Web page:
Wilmington, MA --
On the third morning of the Bruins recent Development Camp, B’s Vice President and former player Cam Neely gave the newly-signed Blake Wheeler some advice:
“Just keep putting your head down and driving to the net, and good things will happen.”
While Neely was actually talking about the one-on-one drills the team was running that morning, his words seem to sum up the Wheeler's young career.
Since being drafted fifth overall by the Phoenix Coyotes in the 2004 Entry Draft, Wheeler has been working hard to earn his shot at a big-league contract and being patient until it came.
After the 2004 draft, Wheeler spent the year playing for the USHL Green Bay Gamblers, where, in 58 games, he totaled 47 points – 19 goals and 28 assists – and earned himself a position on the USHL All-Rookie team. Then, the now-21-year-old forward, headed to the University of Minnesota in 2005, and, during his freshman season with the Gophers he even played on the same line as current Bruin Phil Kessel.
“Playing in a league like that, the WCHA, it helped my game,” Wheeler explained. “It’s a tough league, a very competitive league, so you have to bring your A-game every night to be successful.”
In his three years at school, Wheeler played in 127 games, earning 96 points and a spot on the All-WCHA Third Team while balancing classes and a social life at the same time.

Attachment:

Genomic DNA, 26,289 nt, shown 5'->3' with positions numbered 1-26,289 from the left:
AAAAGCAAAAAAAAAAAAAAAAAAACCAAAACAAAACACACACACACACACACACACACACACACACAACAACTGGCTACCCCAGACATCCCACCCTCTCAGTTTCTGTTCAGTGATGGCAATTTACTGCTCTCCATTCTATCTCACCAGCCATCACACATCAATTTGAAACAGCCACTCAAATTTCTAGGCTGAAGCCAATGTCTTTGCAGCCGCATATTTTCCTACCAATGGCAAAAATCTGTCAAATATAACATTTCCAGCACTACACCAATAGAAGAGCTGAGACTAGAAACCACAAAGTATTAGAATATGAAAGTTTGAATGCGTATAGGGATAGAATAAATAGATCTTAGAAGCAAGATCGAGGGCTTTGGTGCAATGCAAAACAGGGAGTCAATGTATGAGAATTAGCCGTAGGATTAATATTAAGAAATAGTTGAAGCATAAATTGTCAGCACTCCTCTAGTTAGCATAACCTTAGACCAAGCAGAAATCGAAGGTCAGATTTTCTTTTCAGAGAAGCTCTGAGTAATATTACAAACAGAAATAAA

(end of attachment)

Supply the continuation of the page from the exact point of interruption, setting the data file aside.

“You have to kind of shut hockey off at some point and turn school on, and then you have to know when to turn school off and put hockey on,” Wheeler explained. “You don’t even realize how much of an effect it can have on your hockey game.”
He also played in the 2006 World Junior Championships on Team USA, scoring two goals during the seven games.
Perfecting the balancing act and playing well finally paid off this year when, on July 1, the B’s signed Wheeler as a free agent, and he’s thankful for the time he’s had to perfect his game.
|Wheeler, shown here with Wayne Gretzky, was originally drafted by Phoenix. |
“I’ve had three more years of experience and three more years of maturity,” Wheeler said. “Now I’ve kind of developed a bit, and I’ve grown into my body a little bit more and feel a little more comfortable on the ice.”
But he knows he still has work to do.
“We worked on protecting the puck a lot,” said Wheeler. “That’s something I think that can benefit a guy like me.
“I need to be strong on the wall, and I need to be good at protecting the puck and sticking my rear-end out and all those little things that it takes to be a good player.”
And while there may still be work to do before training camp, Wheeler and the rest of the campers are enjoyed their time in Wilmington.
“I think everyone’s legs are pretty tired…and I think there are a lot of sore muscles,” he said, “but other than that, it just feels great to get on the ice, move the puck around, and have a little bit of fun.”